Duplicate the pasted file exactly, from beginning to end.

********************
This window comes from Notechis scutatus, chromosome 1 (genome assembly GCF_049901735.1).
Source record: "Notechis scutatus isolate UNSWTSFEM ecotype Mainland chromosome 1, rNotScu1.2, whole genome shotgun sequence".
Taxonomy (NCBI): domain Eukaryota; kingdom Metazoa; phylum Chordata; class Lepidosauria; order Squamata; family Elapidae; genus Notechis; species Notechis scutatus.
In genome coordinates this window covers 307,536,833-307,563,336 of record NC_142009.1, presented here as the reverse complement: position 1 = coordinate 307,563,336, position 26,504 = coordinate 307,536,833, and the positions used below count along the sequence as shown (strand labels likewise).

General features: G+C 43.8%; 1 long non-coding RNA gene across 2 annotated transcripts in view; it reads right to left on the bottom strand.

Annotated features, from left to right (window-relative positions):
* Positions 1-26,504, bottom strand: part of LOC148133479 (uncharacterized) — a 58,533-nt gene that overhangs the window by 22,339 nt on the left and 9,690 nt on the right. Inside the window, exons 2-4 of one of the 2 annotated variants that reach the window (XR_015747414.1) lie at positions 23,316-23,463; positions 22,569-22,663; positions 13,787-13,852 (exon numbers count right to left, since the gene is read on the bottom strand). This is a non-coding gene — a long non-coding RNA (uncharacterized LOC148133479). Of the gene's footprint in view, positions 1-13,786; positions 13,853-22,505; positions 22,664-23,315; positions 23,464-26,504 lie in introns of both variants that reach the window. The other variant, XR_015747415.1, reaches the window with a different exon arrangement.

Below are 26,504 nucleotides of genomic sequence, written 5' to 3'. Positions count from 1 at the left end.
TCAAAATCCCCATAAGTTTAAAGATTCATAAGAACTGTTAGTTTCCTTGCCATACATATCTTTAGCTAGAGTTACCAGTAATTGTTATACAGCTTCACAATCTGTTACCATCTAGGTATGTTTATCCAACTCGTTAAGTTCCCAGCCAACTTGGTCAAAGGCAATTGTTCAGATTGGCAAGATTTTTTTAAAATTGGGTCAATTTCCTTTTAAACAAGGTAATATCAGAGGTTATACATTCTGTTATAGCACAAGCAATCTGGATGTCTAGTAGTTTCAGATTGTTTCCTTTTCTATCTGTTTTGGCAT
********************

This window comes from Notechis scutatus, chromosome 1 (genome assembly GCF_049901735.1).
Source record: "Notechis scutatus isolate UNSWTSFEM ecotype Mainland chromosome 1, rNotScu1.2, whole genome shotgun sequence".
Taxonomy (NCBI): domain Eukaryota; kingdom Metazoa; phylum Chordata; class Lepidosauria; order Squamata; family Elapidae; genus Notechis; species Notechis scutatus.
In genome coordinates this window covers 307,536,833-307,563,336 of record NC_142009.1, presented here as the reverse complement: position 1 = coordinate 307,563,336, position 26,504 = coordinate 307,536,833, and the positions used below count along the sequence as shown (strand labels likewise).

General features: G+C 43.8%; 1 long non-coding RNA gene across 2 annotated transcripts in view; it reads right to left on the bottom strand.

Annotated features, from left to right (window-relative positions):
* Positions 1-26,504, bottom strand: part of LOC148133479 (uncharacterized) — a 58,533-nt gene that overhangs the window by 22,339 nt on the left and 9,690 nt on the right. Inside the window, exons 2-4 of one of the 2 annotated variants that reach the window (XR_015747414.1) lie at positions 23,316-23,463; positions 22,569-22,663; positions 13,787-13,852 (exon numbers count right to left, since the gene is read on the bottom strand). This is a non-coding gene — a long non-coding RNA (uncharacterized LOC148133479). Of the gene's footprint in view, positions 1-13,786; positions 13,853-22,505; positions 22,664-23,315; positions 23,464-26,504 lie in introns of both variants that reach the window. The other variant, XR_015747415.1, reaches the window with a different exon arrangement.

Below are 26,504 nucleotides of genomic sequence, written 5' to 3'. Positions count from 1 at the left end.
TCAAAATCCCCATAAGTTTAAAGATTCATAAGAACTGTTAGTTTCCTTGCCATACATATCTTTAGCTAGAGTTACCAGTAATTGTTATACAGCTTCACAATCTGTTACCATCTAGGTATGTTTATCCAACTCGTTAAGTTCCCAGCCAACTTGGTCAAAGGCAATTGTTCAGATTGGCAAGATTTTTTTAAAATTGGGTCAATTTCCTTTTAAACAAGGTAATATCAGAGGTTATACATTCTGTTATAGCACAAGCAATCTGGATGTCTAGTAGTTTCAGATTGTTTCCTTTTCTATCTGTTTTGGCAT